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Repeated CoA Battles Making Indian Cricket Laughing Stock

Gender and race sensitivity are now prerequisites, more so from public figures, in the way they conduct themselves particularly in the public domain and the players were clearly in the breach.

Ayaz Memon |January 17, 2019, 10:54 AM IST
Repeated CoA Battles Making Indian Cricket Laughing Stock

When it scrutinizes the status report submitted by the Committee Of Administrators (COA) on Thursday (January 2019), the Supreme Court might find itself in a piquant situation on how to move further from here.

Far from succeeding in implementing the Justice Lodha panel recommendations to overhaul the Board Of Control For Cricket In India (BCCI), the COA is now riddled with a menacing internecine problem that threatens to reduce the whole exercise into a farce.

In the past couple of months Vinod Rai and Diana Edulji, the two remaining members of the COA (originally there were four), have grown apart drastically, sparring on virtually every issue. Apart from reducing the efficacy of the committee, it is also making Indian cricket a laughing stock.

Not only has there been tardy progress in forcing reforms, but the Hardik Pandya-KL Rahul controversy has also seen factions of the BCCI ‘old guard’ teaming up with Edulji – in direct conflict with measures mooted by Rai -- on the course of action to be taken against the errant cricketers!

As it has emerged, the dissonance between the two goes back to mid-2017 when Anil Kumble was removed as chief coach of the Indian men’s team (which Edulji opposed vehemently) on skipper Virat Kohli’s insistence. But it has gone rapidly downhill in the past few months starting with the #MeToo allegations against BCCI CEO Rahul Johri.

Edulji was vocal in her unhappiness with the way in which the whole episode was handled, believing it was done in a namby-pamby manner by Rai to help Johri, and things have not been the same between the two since.

The Mithali Raj-Ramesh Powar-Harmanpreet Kaur fracas was the second major flash point. Edulji stood behind the women’s team’s captain and coach, citing the Kohli-Kumble instance, only this time captain Harmanpreet was for retaining Powar.

She was overruled, a three-member scrutiny panel, comprising of Kapil Dev, Anshuman Gaekwad and Shanta Rangaswamy, was empowered to pick a new coach and former India opener WV Raman won favour. But not without controversy again, for the scrutiny panel had actually picked Gary Kirsten who was later found to have 'conflict of interest’!

Snubbed by Rai on these previous occasions, Edulji dug her heels in when the Pandya-Rahul misdemeanor on the Karan Johar talk show came to light and caused a brouhaha in the country.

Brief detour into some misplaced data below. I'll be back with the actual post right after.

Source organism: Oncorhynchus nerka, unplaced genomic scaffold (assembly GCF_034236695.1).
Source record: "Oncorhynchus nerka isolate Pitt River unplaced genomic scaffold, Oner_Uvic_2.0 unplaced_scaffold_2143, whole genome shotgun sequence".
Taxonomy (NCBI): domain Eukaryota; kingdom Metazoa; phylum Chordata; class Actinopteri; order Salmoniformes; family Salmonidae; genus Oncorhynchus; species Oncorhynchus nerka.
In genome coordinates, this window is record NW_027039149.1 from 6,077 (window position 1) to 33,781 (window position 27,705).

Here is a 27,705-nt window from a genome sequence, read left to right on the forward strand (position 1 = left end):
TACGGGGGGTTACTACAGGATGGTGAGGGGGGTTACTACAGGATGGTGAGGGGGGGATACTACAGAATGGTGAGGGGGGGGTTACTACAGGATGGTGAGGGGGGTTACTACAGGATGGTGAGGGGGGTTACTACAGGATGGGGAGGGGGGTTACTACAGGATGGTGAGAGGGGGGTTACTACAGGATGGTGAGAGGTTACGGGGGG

Rai suggested a two-match suspension for the players. But Edulji – finding unexpected support from the BCCI – insisted on a bureaucratic procedure that saw Pandya and Rahul recalled from Australia where they were part of the ODI squad.

The two now face an inquiry committee and their future hangs in the balance. When asked whether their absence would not affect the Indian team, Edulji’s blunt response was that the image of Indian cricket and the sport was bigger than the players. This is a home truth that nobody can deny.

Edulji’s rigid stand stems from the lack of regard for women in the manner in which Pandya (particularly) and Rahul conducted themselves on Karan Johar's show.

Gender and race sensitivity are now prerequisites, more so from public figures, in the way they conduct themselves particularly in the public domain and the players were clearly in the breach.

Edulji had been uncompromising on the sexual harassment allegations against Johri, but what the remedial action against Pandya and Rahul should be is moot. This is not a #MeToo case, there were no official complaints against them. Neither was their 'sin’ was as grave as say match-fixing or cheating a la Steve Smith and David Warner.

While what Pandya (primarily) and Rahul said on the show did not present Indian cricket in very good light, should the quantum of punishment for bawdy, ill-considered locker room talk even if distilled in public, invite a similar process of inquiry and punishment is the question.

Already shamed in public – with Pandya suffering material setbacks too, with a product endorsement and private club membership lost – perhaps their offense could have been treated as a one-time misdemeanor, inviting censure, perhaps a monetary fine too, without imperiling their future.

While the prompt show cause notice to the two was justified and smart work, their contrition and unqualified apology should also be taken cognizance of, more so since they were not repeat offenders.

Pandya and Rahul can’t be absolved of what they’ve done. Hopefully, the lesson has been hard learnt, not just by them, but everybody else in the Indian dressing room. The larger need, of course, is for sensitizing young players in the system, especially in the 16-21 years age group to prevent such incidents in the future.

Meanwhile, for the Supreme Court, there is the future of the Indian cricket administration to consider. When the CoA was constituted, the SC had held that the process of cleansing would take 8-9 months at most.

More than two years later, as the status report would reveal, the progress made has been tardy. Most state associations remain partially or noncompliant to the reforms mooted. Not just that, one faction of the CoA, as the Pandya-Rahul case suggests, now seems to have moved close to the same BCCI which it is supposed to set right.

Who then bells the cat?

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